XP: PreK/ADHD — The Bump
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XP: PreK/ADHD

I know I'm not a regular here but I remember some of you from my first go-around tri days. I need some advice/insights on DS (M).

M just started pre-kindergarten this week. He is young, born Dec 3, but NYC and the immediate suburbs' cutoff for pre-k and K is Dec 31. Our actual county's cutoff is Dec 1 but he goes to a private prek - grade 12 that didn't have any issue whatsoever taking him. (I'm not opposed to him doing two years of pre-k if it comes to it.) Except now he came home everyday this week with a bad report saying he just won't listen. The teacher wrote a note yesterday saying that he was sitting on tables, sits down for a minute and then gets up and she doesn't know what his deal is. Is it that he's acting out with new everything including sister or is he not ready for a structured environment. But he was already in a structured preschool before this with no bad reports. He went to Bright Horizons, which had science time, circle/reading time, and specials like gym/movement, art, and even cooking. Never once did I get told he was really disruptive to the class and I picked him up almost everyday.

Now I'm starting to think maybe M has ADHD. I always said he was a spirited child but I'm thinking it's more now. He has always been very hyper and can't even sit 10 minutes for dinner before he gets up. He had his first tumbling class the other day and would stand up and run around after doing one stretch exercise and would not wait his turn for the life of him. He can't concentrate on anything and I have a hard time controlling him. As a result, he's had 4 different sets of stitches and one concussion already (only - I say it like it's NBD - have two of the stitches been on my watch so it's not like I'm neglecting him myself). I researched and I think he's exhibiting all of the signs for ADHD. I made an appt with the pedi to discuss it on Thurs but I know he's young for full diagnosing.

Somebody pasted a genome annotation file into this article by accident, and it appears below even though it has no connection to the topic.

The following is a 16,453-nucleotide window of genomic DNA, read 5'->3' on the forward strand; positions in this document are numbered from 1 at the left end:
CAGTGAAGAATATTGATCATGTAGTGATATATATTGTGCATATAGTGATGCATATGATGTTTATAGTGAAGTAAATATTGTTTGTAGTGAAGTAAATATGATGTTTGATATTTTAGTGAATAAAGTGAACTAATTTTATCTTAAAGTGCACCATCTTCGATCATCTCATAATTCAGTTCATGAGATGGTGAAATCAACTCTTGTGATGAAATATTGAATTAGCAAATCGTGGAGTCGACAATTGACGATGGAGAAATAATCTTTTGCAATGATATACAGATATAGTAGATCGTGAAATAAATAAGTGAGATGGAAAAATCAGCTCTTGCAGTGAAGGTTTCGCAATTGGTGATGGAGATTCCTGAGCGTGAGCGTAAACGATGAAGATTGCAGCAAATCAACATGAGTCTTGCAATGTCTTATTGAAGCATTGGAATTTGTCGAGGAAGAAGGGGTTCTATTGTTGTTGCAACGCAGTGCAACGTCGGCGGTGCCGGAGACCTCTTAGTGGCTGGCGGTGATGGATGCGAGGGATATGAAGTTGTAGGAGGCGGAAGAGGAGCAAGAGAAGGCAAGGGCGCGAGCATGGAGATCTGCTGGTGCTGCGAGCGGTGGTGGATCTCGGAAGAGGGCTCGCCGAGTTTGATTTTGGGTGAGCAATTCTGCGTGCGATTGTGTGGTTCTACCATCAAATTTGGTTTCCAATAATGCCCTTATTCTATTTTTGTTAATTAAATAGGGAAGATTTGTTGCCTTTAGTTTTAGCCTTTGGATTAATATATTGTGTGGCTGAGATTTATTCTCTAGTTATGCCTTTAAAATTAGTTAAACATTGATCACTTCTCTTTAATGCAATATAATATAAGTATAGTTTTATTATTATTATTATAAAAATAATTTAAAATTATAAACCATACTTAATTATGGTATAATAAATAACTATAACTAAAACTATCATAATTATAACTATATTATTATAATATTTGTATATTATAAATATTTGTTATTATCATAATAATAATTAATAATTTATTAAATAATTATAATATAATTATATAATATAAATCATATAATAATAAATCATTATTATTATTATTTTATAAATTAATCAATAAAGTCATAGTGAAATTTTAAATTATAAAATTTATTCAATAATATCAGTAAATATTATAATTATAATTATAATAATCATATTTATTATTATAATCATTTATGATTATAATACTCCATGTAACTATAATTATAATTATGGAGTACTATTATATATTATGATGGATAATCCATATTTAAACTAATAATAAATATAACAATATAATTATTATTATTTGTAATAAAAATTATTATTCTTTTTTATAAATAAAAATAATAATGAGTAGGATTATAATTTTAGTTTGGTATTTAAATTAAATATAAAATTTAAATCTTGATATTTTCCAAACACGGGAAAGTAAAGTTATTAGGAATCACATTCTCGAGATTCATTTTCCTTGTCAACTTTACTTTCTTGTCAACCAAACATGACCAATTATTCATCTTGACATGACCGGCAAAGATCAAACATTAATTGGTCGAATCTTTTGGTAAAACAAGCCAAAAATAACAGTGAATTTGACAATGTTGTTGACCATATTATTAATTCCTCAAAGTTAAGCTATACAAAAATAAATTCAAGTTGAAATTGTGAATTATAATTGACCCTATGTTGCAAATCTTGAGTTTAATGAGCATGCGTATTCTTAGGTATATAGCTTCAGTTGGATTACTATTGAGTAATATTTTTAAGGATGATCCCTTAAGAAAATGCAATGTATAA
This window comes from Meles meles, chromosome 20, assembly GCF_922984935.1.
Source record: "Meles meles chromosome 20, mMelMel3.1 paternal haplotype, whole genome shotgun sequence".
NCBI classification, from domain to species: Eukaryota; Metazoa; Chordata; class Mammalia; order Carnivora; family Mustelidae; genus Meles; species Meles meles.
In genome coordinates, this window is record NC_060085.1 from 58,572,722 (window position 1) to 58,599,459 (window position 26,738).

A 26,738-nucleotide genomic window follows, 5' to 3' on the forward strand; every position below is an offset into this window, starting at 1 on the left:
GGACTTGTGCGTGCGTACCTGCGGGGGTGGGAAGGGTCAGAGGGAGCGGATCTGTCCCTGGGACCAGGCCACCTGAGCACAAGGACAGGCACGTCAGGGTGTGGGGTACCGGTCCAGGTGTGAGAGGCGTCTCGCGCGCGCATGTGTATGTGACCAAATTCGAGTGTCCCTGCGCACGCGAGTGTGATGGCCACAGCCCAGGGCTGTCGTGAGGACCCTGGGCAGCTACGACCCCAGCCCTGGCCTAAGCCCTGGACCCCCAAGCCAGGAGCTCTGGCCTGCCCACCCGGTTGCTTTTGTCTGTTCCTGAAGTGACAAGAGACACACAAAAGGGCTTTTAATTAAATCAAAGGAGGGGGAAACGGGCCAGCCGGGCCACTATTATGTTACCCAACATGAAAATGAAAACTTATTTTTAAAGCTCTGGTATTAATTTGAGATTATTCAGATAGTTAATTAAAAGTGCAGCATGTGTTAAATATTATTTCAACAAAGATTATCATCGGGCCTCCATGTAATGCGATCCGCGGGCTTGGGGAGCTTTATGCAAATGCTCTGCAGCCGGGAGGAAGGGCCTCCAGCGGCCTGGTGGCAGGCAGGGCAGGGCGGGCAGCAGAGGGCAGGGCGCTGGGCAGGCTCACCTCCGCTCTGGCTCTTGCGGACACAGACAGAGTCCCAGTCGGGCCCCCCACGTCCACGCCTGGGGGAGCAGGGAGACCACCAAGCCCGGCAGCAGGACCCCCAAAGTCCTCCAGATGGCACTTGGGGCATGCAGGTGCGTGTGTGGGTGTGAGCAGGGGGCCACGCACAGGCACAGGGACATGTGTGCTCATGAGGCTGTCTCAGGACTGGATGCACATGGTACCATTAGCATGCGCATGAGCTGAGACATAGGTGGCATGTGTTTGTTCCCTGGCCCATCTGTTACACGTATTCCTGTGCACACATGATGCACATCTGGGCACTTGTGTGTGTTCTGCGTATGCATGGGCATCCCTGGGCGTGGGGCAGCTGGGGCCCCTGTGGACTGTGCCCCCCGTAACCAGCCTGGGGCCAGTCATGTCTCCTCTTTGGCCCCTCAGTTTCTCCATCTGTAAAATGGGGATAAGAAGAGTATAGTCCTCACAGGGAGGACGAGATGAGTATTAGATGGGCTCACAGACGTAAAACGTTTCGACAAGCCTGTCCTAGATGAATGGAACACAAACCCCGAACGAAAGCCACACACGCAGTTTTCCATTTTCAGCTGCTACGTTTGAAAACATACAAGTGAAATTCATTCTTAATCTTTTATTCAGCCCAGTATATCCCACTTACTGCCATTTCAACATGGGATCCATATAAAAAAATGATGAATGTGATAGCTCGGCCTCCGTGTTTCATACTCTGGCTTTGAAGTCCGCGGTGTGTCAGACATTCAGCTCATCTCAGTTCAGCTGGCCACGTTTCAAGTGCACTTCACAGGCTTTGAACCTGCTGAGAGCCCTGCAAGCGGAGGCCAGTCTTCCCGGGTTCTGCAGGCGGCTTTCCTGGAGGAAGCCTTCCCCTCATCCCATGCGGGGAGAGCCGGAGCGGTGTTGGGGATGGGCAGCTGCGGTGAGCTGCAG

But I also wonder how much of what we're going through is him being an almost 4 year old adjusting to everything, and one that just recently lost his single child status in June. He's now coming home saying "I'm a bad boy at school" and we talk about what he can and cannot do. And it's not like he's upset that he has no friends. This is the child before even introducing himself to someone will give them a hug. He makes friends anywhere.




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Proud Mama to Mickey (12.03.09) and Nemo (06.06.13)

Re: XP: PreK/ADHD

  • MNgirl326MNgirl326 member
    edited September 2013

    I personally think it is way to early to diagnose.   Many of the things you are describing at school are age appropriate for boys who are young in their grade and may struggle with a transition to a new school. And also may be struggling with a new sibling at home.   

    In most of the schools I have taught at we don't even start talking about assessments until after the first 6 weeks of school, and even then it the first step is usually interventions done in the classroom frist before recommending doctor assessments.